Based on an economic impact model developed by the Martin Prosperity Institute, the London Public Library estimates that for every dollar invested, Londoners receive $6.68 in value. In total, the LPL creates over $102 million in total economic impact for the city each year.
London Mechanics’ Institute was one of a series of Mechanic's Institutes that were set up around the world after becoming popular in Britain. It housed a subscription library that allowed members who paid a fee to borrow books. The Mechanic's Institutes libraries eventually became public libraries when the establishment of free libraries occurred.
The London Public Library opened in November 1896. The present-day Central Library was built in a remodeled space that formerly housed a Hudson's Bay outlet. The Central library opened in this location on August 25, 2002. This not only allowed for an economical expansion of the branch, but also offered the library a more central location in the city's downtown core. Additional outside donations enabled the construction of the Wolf Performance Hall, a concert hall which hosts music and theatre performances. The Central Library is also home to the Reading Garden which is equipped with seating and multiple water features.
From 2016 to 2017, the Central Branch was extensively renovated, its first major overhaul since it moved into CitiPlaza. As part of this renovation, a portion of the branch's northern section was remodeled to become CBC Radio One's CBCL-FM's new broadcast studio for new local and regional programming such as London Morning and Afternoon Drive and as well as digital content.
Susanna Hubbard Krimmer is currently the 11th CEO of the London Public Library and only the second woman to hold that position.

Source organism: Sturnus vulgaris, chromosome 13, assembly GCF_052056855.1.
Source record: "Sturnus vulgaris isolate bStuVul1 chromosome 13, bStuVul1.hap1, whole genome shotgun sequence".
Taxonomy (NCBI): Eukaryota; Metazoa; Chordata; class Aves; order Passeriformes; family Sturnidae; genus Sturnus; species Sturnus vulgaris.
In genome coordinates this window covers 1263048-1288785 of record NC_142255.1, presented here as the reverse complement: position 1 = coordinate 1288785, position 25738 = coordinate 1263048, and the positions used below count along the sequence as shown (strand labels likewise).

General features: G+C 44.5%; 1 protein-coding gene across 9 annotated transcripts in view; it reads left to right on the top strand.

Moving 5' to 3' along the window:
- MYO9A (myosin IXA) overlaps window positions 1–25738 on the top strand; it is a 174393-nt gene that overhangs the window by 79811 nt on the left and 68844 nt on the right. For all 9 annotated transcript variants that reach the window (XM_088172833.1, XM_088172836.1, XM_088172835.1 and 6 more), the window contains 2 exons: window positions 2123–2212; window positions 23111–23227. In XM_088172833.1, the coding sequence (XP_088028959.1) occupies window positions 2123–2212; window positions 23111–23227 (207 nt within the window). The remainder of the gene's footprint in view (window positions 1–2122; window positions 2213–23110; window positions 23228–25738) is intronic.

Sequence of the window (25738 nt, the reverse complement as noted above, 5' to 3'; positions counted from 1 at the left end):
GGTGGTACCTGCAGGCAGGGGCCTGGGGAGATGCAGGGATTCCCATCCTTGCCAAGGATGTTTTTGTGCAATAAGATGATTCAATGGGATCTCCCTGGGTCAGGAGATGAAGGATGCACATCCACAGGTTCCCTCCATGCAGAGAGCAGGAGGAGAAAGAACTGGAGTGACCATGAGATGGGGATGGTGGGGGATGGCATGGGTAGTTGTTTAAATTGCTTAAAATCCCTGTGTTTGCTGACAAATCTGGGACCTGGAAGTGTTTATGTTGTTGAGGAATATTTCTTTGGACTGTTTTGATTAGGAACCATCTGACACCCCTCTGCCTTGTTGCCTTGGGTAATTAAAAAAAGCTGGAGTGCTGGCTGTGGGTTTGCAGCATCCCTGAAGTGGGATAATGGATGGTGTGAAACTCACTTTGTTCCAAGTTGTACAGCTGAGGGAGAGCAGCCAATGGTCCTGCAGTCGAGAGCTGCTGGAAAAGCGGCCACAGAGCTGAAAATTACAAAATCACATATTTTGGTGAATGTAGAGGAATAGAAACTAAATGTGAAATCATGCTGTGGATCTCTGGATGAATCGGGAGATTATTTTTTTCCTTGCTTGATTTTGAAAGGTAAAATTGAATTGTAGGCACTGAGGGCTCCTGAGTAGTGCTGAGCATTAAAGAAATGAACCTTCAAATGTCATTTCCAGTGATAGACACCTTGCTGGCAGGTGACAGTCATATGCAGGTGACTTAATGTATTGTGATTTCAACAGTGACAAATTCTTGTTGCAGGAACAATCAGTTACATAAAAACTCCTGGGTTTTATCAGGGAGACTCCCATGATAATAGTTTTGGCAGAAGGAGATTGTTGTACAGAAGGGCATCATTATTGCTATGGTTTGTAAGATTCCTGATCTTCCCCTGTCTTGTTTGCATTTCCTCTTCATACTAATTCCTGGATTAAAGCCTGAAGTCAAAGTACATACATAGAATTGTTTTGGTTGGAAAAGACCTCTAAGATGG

The London Public Library now has 16 branches open to the public. The branches are:
- Beacock 1280 Huron Street
- Bostwick 501 Southdale Rd. W.
- Byron 1295 Commissioners Rd. W.
- Carson 465 Quebec St.
- Central 251 Dundas St.
- Cherryhill 301 Oxford St. W.
- Crouch 550 Hamilton Rd.
- East London 2016 Dundas St.
- Glanworth 2950 Glanworth Dr.
- Jalna 1119 Jalna Blvd.
- Lambeth 7112 Beattie St.
- Landon 167 Wortley Rd.
- Masonville 30 North Centre Rd.
- Pond Mills 1166 Commissioners Rd E.
- Sherwood 1225 Wonderland Rd. N.
- Stoney Creek 920 Sunningdale Rd. E.
One Book, One London
One Book, One London is a region wide book club that celebrates reading and brings people together as a community. London Public Library actively takes part in this program annually. 
- 2018: Brother by David Chariandy
- 2017: Etta and Otto and Russell and James by Emma Hooper
- "London Public Library Programs and Events". Retrieved August 21, 2017.
- Visiting Library Service. London Public Library, November 2015.
- Book Club in a Bag. London Public Library, September 2018
- "Library Cards | London Public Library". www.londonpubliclibrary.ca. Retrieved 2018-10-01.
- "Information on Using Your Library". Access Magazine: 46. Fall 2018.
- "What Can I Borrow? | London Public Library". www.londonpubliclibrary.ca. Retrieved 2018-10-01.
- "Programs and Events | London Public Library". www.londonpubliclibrary.ca. Retrieved 2017-10-09.
- "Book a Librarian FAQs | London Public Library". www.londonpubliclibrary.ca. Retrieved 2017-10-09.
- "Encore -- Library Settlement Partnership". encore.londonpubliclibrary.ca. Retrieved 2018-10-01.
- nurun.com. "Library mental helpers book big numbers". The London Free Press. Retrieved 2017-10-09.
- "About My Library | London Public Library". www.londonpubliclibrary.ca. Retrieved 2017-10-10.
- "London Public Library History". Retrieved August 21, 2017.
- Harris, Michael. History Of Libraries In The Western World. 4th ed. Metuchen, N.J.: Scarecrow Press, 1995, p. 153.
- Dale Carruthers. "Construction has ended on a $4.5M makeover of London's Central library, its first major overhaul since it moved into CitiPlaza". The London Free Press. Retrieved August 21, 2017.
- "Locations & Hours". Access Magazine: 47. Fall 2018.
- "Bostwick Community Centre". Bostwick Community Centre.
- nurun.com. "What's the one book all of London should read?". The London Free Press. Retrieved 2017-09-14.
- "Details released for 'One Book, One London' initiative". 980 CFPL. Retrieved 2018-10-02.